《TAIPEI TIMES》 NT$ may be added to US watchlist: central bank
Central bank Governor Yang Chin-long, left, speaks at a meeting of the legislature’s Finance Committee in Taipei yesterday, as Minister of Finance Su Jain-rong looks on. Photo: Peter Lo, Taipei Times
CONCERNS: The bank would act if it noticed currency speculation, the governor said, but he did not comment on a likely trajectory of the NT dollar against the greenback
By Crystal Hsu / Staff reporter
The central bank would intervene in the market whenever necessary to help stabilize the New Taiwan dollar, central bank Governor Yang Chin-long （楊金龍） said yesterday, adding that it is concerned Taiwan might be placed on the US watchlist for currency manipulation.
The Control Yuan recently sent letter inquiring about the central bank’s market regulation efforts, Yang told a meeting of the legislature’s Finance Committee on the NT dollar’s appreciation and property price hikes.
“It is the central bank’s top responsibility to stabilize foreign exchanges,” he said.
The central bank has often stepped in toward the end of trading sessions to moderate the NT dollar’s appreciation against the US dollar.
The NT dollar had as of yesterday picked up 3.32 percent against the greenback this year and has on several occasions temporarily surpassed the NT$28.5 defense threshold allegedly set by Yang’s predecessor, Perng Fai-nan （彭淮南）.
The central bank has to take action when noticing currency speculation and disorderly fund movements, Yang said.
The governor declined to comment on reports that the NT dollar might next year rise to NT$27.5, but said that global investment banks have mixed views about the US dollar’s outlook.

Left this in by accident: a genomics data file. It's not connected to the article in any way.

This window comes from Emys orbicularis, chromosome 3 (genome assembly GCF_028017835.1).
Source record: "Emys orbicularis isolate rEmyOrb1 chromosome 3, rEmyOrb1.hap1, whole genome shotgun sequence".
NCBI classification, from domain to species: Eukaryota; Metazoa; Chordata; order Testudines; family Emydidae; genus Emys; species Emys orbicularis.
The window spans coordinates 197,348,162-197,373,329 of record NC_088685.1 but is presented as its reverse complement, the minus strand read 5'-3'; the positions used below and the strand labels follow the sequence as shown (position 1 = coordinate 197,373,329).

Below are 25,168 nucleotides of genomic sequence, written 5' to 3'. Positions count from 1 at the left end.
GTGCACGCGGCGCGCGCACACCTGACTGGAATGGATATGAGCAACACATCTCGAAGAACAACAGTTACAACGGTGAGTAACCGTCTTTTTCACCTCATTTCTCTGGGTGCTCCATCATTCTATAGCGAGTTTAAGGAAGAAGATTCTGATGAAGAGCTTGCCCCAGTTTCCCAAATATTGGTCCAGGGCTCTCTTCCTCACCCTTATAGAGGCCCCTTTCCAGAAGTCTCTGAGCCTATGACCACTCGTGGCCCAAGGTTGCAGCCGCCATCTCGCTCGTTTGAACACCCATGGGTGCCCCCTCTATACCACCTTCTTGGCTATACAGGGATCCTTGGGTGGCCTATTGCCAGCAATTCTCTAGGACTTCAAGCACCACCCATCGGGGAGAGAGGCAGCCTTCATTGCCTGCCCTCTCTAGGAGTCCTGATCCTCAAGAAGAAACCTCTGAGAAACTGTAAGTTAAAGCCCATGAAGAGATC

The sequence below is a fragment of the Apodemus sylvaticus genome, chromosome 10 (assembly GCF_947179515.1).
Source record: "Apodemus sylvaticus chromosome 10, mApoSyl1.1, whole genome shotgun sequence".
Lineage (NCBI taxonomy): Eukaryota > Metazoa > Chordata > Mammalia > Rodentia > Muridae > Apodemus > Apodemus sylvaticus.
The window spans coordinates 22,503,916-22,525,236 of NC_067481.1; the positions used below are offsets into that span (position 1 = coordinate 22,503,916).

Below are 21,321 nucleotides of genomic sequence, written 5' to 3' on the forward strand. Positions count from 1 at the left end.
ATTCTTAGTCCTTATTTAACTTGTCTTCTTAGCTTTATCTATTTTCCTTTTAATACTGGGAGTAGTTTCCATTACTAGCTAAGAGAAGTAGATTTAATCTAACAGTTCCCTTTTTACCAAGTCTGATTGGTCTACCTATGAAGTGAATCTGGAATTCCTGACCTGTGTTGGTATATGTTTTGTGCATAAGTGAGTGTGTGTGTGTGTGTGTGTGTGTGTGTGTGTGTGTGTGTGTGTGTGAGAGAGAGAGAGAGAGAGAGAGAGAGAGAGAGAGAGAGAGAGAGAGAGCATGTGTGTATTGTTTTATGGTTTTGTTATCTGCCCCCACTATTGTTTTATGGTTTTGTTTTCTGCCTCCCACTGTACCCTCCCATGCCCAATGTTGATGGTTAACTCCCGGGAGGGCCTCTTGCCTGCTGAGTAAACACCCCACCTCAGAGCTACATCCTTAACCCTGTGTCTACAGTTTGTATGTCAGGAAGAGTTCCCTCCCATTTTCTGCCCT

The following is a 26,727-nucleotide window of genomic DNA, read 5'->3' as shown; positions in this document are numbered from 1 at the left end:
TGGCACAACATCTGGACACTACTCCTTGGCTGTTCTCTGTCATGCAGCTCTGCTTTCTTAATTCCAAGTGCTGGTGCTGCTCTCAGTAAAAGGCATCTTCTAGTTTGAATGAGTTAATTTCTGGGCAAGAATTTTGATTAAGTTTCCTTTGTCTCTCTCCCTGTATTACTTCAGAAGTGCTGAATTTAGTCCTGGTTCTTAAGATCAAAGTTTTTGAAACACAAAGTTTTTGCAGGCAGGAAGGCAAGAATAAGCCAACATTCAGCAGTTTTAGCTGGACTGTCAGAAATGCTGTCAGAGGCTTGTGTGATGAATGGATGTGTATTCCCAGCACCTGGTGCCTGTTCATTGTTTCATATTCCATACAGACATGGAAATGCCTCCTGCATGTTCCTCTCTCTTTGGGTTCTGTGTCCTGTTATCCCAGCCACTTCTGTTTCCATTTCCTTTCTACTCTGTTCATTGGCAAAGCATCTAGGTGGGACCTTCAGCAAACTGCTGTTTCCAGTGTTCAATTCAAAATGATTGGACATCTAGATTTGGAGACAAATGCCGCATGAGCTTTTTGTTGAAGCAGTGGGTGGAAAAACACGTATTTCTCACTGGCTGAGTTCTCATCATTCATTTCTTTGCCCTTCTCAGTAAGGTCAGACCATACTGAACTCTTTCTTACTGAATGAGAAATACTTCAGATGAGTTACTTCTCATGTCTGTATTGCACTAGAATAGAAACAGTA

Taiwan is likely to be added to the US watch list after meeting two criteria: having a trade surplus with the US of at least US$20 billion and a current account surplus of more than 2 percent of GDP, Yang said.
The US normally updates its currency list twice a year, in April and October, but has not released a list so far this year, Yang said, adding that the central bank would try to communicate with the US on the matter.
Yang warned against loose real-estate lending, saying that the government would continue its coordinated efforts to thwart property speculation without affecting real-estate demand.
The endeavor is in the initial stage, but further measures might be implemented if the intended effect is not achieved, Yang said.
In certain sectors of the commercial real-estate market, the price development has been reasonable, as companies are returning production capacity home from China, he said.
Property prices in sectors without such support should be steadier, Yang said, adding that investment accounts for about 14 percent of real-estate financing.
In a best case scenario, the government would achieve its goal of curbing property speculation without putting pressure on local banks, Yang said.